Psychological abuse is designed to strip a person of all self esteem. It is mental violence that may or may not be accompanied by physical violence. It erodes self-esteem, isolates its victim and prevents actions to seek help. Psychological domestic abuse usually happens as a constant corrosive factor in a relationship rather than the easier to recognize physical violence, which occurs as distinct episodes with visible damage or actions of harm.
In a patriarchal culture, psychological abuse is rarely recognized as active harm being inflicted, but it is very damaging to the victim. Psychological abuse is almost always a part of domestic abuse, but less recognized and equally true is that where there is psychological abuse at home, it is domestic abuse as well. A person does not have to be hit to be abused.
“Do you want some tea?”
“You need to ask?”
“Is this the time to drink tea?”
***makes tea, does not give***
“You can’t even make tea for everyone?”
“Is it Diwali? Can’t you switch lights off?”
***reverse isn’t true***
“Please remember to switch lights off”
“So I forgot, you can’t even do such a small thing yourself if you spot it?”
“I am used to eating staying hungry. At least feed the kid.”
“Can’t you cook anything better? I’m sick of eating this all the time.”
“Why do I have to tell you what to cook? Can’t you even manage that much on your own?”
“Cook one day, tell everyone about it for a month.”
“House is always untidy. What do you spend your time on?”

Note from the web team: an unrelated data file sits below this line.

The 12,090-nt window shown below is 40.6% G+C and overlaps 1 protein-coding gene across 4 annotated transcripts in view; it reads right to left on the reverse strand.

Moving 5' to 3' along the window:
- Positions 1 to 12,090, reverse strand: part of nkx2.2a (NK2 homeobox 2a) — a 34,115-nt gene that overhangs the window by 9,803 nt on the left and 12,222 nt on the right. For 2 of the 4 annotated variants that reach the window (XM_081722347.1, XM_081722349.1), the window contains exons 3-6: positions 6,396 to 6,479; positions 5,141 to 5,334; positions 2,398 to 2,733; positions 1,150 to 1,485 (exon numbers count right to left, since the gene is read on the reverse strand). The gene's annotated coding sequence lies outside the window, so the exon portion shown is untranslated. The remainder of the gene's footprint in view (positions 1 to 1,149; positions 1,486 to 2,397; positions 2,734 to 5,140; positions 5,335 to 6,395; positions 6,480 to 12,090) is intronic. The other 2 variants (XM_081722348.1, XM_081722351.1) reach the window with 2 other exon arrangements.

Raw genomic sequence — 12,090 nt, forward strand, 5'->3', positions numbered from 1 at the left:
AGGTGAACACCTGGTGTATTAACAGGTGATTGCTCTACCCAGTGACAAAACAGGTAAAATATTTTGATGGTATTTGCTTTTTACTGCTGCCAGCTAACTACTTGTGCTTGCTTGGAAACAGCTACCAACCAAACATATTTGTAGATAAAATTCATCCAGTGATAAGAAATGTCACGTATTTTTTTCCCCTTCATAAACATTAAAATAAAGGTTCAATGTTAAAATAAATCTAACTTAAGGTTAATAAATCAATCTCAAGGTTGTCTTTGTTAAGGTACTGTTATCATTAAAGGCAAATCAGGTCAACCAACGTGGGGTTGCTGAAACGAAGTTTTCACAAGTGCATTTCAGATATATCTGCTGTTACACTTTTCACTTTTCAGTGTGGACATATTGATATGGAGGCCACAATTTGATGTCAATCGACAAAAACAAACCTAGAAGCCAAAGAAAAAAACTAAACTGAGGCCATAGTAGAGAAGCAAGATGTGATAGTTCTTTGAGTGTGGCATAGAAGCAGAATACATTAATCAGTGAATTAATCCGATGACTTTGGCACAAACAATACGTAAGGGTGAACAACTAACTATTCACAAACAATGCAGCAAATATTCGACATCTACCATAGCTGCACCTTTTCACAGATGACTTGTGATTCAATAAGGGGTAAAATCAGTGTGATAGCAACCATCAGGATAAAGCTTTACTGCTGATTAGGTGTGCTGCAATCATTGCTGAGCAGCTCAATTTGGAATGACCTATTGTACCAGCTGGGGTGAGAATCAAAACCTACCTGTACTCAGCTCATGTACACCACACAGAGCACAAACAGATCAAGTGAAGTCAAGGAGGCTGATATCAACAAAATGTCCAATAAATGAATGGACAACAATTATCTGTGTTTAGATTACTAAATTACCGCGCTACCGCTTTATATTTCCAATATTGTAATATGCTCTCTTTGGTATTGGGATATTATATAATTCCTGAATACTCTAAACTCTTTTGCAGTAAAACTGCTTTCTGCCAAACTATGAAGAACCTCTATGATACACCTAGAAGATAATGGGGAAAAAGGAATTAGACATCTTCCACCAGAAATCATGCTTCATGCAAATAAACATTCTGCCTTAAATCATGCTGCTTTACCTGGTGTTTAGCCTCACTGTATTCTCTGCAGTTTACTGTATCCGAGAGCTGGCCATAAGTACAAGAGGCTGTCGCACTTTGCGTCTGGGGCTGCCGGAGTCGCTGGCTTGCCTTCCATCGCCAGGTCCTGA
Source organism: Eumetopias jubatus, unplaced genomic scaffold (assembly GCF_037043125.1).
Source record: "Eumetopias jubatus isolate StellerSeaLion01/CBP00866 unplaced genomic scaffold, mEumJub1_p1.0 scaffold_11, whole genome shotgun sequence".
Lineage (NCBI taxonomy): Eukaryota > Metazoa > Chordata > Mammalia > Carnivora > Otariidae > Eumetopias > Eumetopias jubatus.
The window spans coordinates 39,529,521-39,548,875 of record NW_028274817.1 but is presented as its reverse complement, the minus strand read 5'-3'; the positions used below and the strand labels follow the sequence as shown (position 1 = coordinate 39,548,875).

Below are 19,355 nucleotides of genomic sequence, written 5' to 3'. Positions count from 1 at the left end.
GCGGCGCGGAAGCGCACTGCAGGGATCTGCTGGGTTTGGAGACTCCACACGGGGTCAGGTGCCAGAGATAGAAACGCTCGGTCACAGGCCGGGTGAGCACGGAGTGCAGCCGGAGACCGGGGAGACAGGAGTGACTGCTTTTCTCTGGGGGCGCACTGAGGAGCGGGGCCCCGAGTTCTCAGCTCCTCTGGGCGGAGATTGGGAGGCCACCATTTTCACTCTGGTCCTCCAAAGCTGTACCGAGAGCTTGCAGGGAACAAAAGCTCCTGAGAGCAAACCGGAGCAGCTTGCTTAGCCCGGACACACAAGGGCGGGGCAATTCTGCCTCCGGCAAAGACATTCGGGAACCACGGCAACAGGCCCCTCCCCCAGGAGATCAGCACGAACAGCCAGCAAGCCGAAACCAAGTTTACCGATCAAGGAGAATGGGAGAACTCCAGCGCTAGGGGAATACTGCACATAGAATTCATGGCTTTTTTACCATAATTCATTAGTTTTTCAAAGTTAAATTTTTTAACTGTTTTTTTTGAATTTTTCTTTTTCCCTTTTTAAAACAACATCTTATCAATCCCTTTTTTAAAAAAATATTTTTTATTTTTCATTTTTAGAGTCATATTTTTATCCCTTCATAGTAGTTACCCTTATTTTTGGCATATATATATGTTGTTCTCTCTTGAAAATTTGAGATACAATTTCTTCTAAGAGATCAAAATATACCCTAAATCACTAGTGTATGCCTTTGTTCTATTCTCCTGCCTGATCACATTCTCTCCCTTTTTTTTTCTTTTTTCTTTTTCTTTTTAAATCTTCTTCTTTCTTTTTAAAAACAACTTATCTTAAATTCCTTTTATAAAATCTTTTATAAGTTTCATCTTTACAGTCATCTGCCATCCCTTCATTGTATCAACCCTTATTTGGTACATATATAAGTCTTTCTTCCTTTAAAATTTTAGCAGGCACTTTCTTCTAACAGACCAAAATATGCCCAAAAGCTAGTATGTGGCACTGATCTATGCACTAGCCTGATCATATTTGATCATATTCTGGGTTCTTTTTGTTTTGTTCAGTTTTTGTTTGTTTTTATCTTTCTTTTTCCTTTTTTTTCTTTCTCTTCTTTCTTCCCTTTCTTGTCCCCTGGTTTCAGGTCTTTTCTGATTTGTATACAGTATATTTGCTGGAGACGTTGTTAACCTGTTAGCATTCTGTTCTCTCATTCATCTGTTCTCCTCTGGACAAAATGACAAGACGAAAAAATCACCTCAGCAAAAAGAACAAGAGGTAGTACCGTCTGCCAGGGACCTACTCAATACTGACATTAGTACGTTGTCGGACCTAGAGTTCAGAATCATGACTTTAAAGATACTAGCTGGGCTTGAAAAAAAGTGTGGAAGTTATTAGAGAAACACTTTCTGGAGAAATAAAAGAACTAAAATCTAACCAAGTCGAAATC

“What do you need money for?”
“So what if you spend or work more at home? Do I do these comparisons?”
“Whatever you have is because of me, you ungrateful bitch.”
“Anyone else in my place would have kicked you out long ago.”
“If it weren’t for the child, I’d have kicked you out long ago.”
“Where are you going? Or is it too much to ask?”
“I’m not interested in the useless things you do.”
“Why are you dressed like this?”
“You can’t go now. You have to help me with this.”
***taunts in front of other people***
“She’s always eating.”
“Any time I drink, I have to see her long face.”
“Best wishes on your wedding. May your wife turn out to be better than mine.”
“You’re lucky. My wife is always spending my money and asking more.”
“She doesn’t understand all this.”
“Can’t go one day without embarrassing me.”
***if you seek help***
“Go… tell the world how you are suffering. It is fashionable to complain.”
“What will you do? Everyone will sympathize with you, but agree with me.”
“Not even your father will take you back. Your actions are like that.”
“Go approach who you want, but don’t come back to this house.”
“You won’t last a day on your own.”
More easily recognized forms include rage, blackmail and other intimidation. It is very common to have some “trigger subjects” that result in extreme rage and the victim is blamed for “starting it” knowing the reaction she gets. Such subjects usually are a reasonable expectation that the abuser does not want to agree to as a form of control over the victim. So extreme rages can happen over “I want to do a job” or “You need to contribute to household expenses.” or “Going somewhere for a few days” or anything. Really.
Such talk is designed to keep a person defensive and unable to question the treatment they get. It is abuse. Seek help. Find someone to speak with. The reality being painted is one designed to make you see yourself as an inferior, undeserving person getting advantages you don’t deserve, when the reality is usually the opposite.